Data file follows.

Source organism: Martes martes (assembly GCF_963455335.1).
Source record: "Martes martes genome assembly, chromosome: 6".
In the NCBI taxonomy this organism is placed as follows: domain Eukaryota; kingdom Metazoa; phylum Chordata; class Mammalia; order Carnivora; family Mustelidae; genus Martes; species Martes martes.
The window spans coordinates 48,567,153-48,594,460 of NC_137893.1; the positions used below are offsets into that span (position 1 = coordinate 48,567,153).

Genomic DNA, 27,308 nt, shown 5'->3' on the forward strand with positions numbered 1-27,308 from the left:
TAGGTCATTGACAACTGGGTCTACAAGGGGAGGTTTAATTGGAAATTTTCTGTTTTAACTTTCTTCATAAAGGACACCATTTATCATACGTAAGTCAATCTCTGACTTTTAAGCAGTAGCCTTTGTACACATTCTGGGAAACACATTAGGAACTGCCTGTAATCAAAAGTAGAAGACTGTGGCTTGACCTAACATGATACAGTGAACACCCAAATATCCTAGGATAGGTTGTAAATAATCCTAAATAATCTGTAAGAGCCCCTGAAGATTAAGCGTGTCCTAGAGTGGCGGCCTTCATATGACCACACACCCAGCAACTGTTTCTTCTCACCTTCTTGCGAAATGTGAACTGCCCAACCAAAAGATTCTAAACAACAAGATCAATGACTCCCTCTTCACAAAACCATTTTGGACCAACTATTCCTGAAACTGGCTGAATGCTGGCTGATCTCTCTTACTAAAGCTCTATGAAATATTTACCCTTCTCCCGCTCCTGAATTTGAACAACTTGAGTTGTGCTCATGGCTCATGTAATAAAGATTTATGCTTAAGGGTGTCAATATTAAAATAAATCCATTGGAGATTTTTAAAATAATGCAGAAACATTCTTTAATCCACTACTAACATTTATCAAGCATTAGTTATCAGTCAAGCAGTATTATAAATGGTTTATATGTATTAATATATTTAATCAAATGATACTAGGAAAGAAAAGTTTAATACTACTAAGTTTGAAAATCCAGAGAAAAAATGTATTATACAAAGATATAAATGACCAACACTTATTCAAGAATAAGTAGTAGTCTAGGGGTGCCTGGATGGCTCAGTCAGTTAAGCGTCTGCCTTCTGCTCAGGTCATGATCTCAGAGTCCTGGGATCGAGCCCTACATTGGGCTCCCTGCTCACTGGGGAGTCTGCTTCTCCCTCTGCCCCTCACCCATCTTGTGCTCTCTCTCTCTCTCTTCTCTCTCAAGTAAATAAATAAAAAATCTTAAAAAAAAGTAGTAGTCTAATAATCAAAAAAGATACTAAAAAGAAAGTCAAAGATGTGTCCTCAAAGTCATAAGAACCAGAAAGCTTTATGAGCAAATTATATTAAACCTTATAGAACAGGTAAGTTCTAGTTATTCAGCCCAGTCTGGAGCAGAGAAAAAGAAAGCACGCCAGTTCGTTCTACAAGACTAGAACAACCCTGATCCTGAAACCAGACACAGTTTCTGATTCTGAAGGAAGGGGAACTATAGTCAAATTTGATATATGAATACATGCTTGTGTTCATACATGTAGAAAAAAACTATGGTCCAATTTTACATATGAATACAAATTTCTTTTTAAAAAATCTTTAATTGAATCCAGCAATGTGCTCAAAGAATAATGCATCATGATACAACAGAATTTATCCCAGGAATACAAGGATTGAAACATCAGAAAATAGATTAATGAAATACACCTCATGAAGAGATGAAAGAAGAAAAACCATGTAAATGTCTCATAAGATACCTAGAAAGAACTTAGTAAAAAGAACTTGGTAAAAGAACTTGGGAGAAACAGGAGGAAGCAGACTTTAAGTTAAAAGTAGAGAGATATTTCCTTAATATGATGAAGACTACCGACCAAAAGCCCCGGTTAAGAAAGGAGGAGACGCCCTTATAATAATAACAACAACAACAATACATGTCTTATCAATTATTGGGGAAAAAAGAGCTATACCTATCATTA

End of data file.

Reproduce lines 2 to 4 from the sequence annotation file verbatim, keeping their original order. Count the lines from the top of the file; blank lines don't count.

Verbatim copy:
Source record: "Martes martes genome assembly, chromosome: 6".
In the NCBI taxonomy this organism is placed as follows: domain Eukaryota; kingdom Metazoa; phylum Chordata; class Mammalia; order Carnivora; family Mustelidae; genus Martes; species Martes martes.
The window spans coordinates 48,567,153-48,594,460 of NC_137893.1; the positions used below are offsets into that span (position 1 = coordinate 48,567,153).